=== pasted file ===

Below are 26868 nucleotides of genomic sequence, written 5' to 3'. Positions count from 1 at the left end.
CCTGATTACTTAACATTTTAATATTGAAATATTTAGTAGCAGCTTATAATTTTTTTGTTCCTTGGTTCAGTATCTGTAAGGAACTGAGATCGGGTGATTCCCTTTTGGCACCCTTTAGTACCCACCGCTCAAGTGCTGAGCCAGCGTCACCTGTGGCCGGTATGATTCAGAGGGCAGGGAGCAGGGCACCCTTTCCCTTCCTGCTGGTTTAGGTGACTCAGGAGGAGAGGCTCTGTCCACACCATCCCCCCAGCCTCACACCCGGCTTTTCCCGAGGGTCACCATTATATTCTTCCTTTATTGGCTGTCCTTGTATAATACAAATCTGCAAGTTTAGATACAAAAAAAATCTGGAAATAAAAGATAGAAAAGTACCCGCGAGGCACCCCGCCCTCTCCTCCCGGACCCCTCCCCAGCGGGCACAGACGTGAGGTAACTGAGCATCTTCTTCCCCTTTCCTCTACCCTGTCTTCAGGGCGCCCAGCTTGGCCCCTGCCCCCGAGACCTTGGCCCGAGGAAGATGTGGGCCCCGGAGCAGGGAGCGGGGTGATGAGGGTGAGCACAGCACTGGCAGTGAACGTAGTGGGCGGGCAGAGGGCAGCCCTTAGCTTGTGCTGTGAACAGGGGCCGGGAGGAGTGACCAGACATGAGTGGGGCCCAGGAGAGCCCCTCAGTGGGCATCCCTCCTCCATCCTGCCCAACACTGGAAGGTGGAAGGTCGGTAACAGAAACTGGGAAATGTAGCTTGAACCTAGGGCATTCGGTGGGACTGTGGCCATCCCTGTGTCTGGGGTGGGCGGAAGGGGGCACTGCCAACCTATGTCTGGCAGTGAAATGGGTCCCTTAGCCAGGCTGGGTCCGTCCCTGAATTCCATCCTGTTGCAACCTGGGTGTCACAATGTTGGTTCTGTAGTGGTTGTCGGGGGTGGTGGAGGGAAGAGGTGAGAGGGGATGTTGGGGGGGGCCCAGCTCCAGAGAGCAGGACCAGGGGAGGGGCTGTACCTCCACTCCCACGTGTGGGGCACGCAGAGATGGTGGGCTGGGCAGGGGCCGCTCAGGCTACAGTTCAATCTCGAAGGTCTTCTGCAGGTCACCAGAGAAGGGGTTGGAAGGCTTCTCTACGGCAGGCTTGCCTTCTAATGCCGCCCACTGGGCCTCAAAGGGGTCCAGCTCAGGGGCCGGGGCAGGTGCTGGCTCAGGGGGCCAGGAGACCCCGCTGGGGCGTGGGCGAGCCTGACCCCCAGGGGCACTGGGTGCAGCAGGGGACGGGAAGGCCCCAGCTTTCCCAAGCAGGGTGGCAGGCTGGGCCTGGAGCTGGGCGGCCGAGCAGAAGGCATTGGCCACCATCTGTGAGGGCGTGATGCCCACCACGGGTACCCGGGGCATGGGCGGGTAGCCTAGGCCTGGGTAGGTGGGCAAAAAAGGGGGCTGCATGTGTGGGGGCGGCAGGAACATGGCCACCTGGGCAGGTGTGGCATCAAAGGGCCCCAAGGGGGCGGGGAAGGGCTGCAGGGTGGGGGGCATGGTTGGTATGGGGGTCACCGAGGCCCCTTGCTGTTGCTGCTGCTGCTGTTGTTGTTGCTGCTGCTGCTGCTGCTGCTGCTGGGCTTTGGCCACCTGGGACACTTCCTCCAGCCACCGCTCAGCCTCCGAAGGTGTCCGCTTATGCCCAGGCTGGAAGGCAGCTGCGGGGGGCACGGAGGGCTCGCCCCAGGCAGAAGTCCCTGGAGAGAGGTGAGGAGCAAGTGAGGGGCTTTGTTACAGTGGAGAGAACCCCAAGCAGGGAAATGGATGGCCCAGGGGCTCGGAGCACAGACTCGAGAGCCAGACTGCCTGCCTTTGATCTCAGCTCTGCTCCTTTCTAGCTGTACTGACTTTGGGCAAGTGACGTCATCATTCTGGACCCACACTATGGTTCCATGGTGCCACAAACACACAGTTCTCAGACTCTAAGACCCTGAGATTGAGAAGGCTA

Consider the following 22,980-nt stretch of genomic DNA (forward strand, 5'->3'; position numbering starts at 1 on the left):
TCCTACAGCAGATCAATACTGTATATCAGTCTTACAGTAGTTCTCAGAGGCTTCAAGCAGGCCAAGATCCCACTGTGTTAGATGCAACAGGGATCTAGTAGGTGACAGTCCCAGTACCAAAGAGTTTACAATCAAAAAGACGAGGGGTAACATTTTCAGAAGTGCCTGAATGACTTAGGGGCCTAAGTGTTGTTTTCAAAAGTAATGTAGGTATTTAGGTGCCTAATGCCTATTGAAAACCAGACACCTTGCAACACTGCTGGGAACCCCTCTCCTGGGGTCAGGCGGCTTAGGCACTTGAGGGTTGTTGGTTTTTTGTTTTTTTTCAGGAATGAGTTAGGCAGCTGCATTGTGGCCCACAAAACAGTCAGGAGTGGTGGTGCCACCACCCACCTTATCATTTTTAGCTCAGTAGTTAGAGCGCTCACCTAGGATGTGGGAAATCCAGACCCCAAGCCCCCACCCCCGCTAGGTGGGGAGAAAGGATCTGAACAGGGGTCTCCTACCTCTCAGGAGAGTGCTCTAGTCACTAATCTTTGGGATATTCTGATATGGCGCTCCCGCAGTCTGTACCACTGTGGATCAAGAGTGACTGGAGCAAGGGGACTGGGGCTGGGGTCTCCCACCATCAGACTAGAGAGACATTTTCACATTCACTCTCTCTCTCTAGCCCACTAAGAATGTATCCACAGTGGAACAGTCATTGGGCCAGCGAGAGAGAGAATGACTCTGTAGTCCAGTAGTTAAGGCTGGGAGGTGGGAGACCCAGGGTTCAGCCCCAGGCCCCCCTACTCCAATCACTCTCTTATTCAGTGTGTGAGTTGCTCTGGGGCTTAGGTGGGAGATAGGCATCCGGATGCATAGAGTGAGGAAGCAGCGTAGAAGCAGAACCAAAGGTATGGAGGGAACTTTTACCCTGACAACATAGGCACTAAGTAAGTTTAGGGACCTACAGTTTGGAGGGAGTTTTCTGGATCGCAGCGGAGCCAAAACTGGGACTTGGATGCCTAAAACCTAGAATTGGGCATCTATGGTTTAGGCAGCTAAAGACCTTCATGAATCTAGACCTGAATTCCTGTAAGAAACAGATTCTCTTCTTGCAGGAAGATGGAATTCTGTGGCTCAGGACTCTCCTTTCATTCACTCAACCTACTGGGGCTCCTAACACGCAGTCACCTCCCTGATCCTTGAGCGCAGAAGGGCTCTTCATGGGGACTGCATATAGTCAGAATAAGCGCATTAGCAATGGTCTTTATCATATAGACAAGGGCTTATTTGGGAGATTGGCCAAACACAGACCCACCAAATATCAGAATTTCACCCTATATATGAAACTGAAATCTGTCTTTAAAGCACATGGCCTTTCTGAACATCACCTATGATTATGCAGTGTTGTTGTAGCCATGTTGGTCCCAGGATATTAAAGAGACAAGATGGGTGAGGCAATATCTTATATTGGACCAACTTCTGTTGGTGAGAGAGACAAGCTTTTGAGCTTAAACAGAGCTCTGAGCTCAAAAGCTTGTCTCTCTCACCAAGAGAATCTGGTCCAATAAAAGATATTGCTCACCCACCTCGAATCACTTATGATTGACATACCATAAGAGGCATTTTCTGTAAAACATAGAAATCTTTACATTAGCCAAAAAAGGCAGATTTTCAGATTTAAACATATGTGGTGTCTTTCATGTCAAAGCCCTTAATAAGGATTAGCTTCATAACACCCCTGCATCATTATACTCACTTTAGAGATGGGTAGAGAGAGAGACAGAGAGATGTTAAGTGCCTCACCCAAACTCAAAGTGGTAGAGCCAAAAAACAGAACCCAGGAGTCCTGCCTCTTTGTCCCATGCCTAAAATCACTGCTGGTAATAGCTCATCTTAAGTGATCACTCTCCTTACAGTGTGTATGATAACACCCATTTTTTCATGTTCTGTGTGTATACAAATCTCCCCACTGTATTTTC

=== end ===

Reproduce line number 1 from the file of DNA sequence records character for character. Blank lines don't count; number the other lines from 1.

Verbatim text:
Below are 26868 nucleotides of genomic sequence, written 5' to 3'. Positions count from 1 at the left end.